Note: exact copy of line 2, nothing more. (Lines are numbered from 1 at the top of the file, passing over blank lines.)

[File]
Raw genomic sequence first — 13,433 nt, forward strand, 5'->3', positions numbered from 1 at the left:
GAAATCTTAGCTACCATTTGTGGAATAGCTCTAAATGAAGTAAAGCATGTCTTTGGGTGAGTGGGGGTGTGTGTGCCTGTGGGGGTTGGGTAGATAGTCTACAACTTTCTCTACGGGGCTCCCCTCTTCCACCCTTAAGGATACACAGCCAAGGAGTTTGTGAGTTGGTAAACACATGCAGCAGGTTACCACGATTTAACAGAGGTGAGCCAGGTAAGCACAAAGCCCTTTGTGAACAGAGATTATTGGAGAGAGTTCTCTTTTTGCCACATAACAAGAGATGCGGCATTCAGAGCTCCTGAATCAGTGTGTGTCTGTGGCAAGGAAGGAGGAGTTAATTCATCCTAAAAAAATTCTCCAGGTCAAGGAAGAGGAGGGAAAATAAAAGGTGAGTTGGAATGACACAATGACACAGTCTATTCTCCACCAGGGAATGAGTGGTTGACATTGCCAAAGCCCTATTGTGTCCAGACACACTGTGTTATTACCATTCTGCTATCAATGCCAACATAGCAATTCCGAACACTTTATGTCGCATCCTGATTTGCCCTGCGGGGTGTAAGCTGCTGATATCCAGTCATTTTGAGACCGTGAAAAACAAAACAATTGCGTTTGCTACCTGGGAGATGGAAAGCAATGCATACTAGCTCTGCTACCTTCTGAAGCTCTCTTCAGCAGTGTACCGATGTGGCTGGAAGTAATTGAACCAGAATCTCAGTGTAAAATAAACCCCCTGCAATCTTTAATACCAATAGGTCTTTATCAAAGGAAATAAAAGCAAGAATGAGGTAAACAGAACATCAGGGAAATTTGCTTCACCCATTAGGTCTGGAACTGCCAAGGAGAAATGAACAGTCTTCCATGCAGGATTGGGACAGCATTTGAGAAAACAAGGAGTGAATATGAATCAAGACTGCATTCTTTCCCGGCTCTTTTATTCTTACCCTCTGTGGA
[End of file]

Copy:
GAAATCTTAGCTACCATTTGTGGAATAGCTCTAAATGAAGTAAAGCATGTCTTTGGGTGAGTGGGGGTGTGTGTGCCTGTGGGGGTTGGGTAGATAGTCTACAACTTTCTCTACGGGGCTCCCCTCTTCCACCCTTAAGGATACACAGCCAAGGAGTTTGTGAGTTGGTAAACACATGCAGCAGGTTACCACGATTTAACAGAGGTGAGCCAGGTAAGCACAAAGCCCTTTGTGAACAGAGATTATTGGAGAGAGTTCTCTTTTTGCCACATAACAAGAGATGCGGCATTCAGAGCTCCTGAATCAGTGTGTGTCTGTGGCAAGGAAGGAGGAGTTAATTCATCCTAAAAAAATTCTCCAGGTCAAGGAAGAGGAGGGAAAATAAAAGGTGAGTTGGAATGACACAATGACACAGTCTATTCTCCACCAGGGAATGAGTGGTTGACATTGCCAAAGCCCTATTGTGTCCAGACACACTGTGTTATTACCATTCTGCTATCAATGCCAACATAGCAATTCCGAACACTTTATGTCGCATCCTGATTTGCCCTGCGGGGTGTAAGCTGCTGATATCCAGTCATTTTGAGACCGTGAAAAACAAAACAATTGCGTTTGCTACCTGGGAGATGGAAAGCAATGCATACTAGCTCTGCTACCTTCTGAAGCTCTCTTCAGCAGTGTACCGATGTGGCTGGAAGTAATTGAACCAGAATCTCAGTGTAAAATAAACCCCCTGCAATCTTTAATACCAATAGGTCTTTATCAAAGGAAATAAAAGCAAGAATGAGGTAAACAGAACATCAGGGAAATTTGCTTCACCCATTAGGTCTGGAACTGCCAAGGAGAAATGAACAGTCTTCCATGCAGGATTGGGACAGCATTTGAGAAAACAAGGAGTGAATATGAATCAAGACTGCATTCTTTCCCGGCTCTTTTATTCTTACCCTCTGTGGA